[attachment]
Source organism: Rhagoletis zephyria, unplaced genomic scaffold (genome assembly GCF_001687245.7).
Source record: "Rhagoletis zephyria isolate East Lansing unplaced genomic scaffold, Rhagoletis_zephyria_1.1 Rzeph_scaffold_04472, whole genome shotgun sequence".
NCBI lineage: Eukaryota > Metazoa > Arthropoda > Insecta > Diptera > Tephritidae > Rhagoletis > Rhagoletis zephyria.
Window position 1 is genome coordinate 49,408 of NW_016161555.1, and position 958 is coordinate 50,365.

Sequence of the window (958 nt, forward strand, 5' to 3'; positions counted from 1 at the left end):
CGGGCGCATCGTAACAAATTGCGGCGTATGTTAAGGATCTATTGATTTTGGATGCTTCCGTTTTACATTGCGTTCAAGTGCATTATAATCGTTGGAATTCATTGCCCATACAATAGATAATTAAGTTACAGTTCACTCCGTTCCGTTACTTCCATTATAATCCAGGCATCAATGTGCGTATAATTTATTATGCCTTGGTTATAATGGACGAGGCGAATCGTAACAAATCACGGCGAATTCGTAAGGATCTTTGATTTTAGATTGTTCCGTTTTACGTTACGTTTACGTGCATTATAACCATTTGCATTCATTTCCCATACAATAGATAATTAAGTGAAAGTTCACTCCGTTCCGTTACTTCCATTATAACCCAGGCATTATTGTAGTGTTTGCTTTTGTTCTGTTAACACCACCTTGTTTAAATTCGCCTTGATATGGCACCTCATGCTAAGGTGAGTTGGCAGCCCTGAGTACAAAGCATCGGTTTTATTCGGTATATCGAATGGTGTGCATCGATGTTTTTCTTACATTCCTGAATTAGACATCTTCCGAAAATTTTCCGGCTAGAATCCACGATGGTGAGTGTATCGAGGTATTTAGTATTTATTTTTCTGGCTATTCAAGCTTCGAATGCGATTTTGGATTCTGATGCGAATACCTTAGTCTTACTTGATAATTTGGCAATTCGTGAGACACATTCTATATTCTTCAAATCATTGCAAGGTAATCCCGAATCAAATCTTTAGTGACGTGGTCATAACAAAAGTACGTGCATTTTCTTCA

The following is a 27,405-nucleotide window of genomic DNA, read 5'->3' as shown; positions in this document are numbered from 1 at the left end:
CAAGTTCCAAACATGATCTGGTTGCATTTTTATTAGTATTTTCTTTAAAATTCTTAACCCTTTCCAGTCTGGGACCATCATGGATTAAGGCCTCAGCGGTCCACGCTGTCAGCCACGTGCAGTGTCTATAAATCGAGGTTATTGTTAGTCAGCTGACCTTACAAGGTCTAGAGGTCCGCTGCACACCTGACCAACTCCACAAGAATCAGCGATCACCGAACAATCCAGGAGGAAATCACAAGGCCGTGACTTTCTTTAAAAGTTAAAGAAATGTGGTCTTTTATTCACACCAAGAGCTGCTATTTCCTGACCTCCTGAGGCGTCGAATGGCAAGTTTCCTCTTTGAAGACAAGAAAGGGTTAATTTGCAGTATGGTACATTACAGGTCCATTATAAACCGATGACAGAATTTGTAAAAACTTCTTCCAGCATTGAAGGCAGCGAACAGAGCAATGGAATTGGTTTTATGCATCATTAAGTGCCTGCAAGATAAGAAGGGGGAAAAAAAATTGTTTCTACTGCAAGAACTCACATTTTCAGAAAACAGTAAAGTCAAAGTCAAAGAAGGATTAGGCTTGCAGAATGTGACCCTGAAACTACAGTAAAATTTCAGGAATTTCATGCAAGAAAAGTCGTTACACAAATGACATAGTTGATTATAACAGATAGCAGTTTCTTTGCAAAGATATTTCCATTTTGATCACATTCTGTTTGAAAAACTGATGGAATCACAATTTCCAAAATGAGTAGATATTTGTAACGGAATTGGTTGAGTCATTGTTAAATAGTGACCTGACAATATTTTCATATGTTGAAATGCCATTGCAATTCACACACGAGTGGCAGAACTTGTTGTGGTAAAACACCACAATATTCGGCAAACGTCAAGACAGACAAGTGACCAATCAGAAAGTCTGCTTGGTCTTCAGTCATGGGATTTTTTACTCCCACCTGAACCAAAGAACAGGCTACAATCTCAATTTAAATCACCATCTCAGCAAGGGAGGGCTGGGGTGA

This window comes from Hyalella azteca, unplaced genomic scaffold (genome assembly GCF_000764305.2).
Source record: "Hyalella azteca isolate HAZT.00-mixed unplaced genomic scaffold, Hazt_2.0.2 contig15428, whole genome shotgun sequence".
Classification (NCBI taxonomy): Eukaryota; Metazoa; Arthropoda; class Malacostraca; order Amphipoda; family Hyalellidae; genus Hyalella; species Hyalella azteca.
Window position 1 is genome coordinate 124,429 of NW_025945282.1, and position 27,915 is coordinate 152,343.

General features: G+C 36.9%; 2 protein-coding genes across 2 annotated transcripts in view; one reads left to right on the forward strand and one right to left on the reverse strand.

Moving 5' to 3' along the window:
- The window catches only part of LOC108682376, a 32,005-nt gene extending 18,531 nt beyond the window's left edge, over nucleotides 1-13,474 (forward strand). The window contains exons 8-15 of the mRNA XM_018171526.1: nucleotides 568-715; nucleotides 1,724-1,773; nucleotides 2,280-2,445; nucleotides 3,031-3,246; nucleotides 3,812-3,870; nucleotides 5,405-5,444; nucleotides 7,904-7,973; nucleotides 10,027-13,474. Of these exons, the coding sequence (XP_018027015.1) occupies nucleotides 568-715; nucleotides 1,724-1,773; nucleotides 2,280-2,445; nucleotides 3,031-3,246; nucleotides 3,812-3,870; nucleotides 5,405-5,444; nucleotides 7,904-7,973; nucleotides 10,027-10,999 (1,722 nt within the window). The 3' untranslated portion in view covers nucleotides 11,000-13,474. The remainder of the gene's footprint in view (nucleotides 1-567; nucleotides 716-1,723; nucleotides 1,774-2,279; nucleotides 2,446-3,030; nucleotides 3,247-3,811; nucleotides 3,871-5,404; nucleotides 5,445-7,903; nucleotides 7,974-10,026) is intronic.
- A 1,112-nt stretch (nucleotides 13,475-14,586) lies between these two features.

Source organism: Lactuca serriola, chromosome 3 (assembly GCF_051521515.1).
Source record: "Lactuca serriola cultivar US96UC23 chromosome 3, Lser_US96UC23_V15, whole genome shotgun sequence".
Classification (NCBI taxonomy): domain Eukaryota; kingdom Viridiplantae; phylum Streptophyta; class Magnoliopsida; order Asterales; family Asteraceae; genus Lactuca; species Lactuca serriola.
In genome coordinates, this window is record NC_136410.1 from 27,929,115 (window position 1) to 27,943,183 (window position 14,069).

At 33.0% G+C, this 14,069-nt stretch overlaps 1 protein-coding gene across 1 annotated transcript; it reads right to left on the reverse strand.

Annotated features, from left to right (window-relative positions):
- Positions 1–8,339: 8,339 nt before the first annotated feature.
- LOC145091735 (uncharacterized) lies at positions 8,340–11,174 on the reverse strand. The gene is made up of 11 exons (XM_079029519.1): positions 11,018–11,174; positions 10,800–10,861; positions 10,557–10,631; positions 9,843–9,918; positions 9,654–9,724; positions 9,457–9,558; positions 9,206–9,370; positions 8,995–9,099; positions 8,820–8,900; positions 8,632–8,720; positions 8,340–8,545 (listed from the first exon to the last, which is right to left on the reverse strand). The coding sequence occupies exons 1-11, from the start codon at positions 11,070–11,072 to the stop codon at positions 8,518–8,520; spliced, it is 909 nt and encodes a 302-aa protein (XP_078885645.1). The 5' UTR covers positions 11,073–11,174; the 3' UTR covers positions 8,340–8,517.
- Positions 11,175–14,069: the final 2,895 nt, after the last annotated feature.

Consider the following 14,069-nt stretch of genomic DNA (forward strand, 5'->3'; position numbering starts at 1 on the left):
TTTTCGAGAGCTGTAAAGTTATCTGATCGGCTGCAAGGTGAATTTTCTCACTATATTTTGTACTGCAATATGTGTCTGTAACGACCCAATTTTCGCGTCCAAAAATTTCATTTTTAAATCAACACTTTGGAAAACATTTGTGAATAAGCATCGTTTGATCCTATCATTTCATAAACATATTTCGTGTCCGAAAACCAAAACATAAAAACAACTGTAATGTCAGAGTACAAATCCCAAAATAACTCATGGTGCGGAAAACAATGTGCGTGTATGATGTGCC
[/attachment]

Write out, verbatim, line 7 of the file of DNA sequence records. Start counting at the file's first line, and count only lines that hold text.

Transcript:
The following is a 27,405-nucleotide window of genomic DNA, read 5'->3' as shown; positions in this document are numbered from 1 at the left end: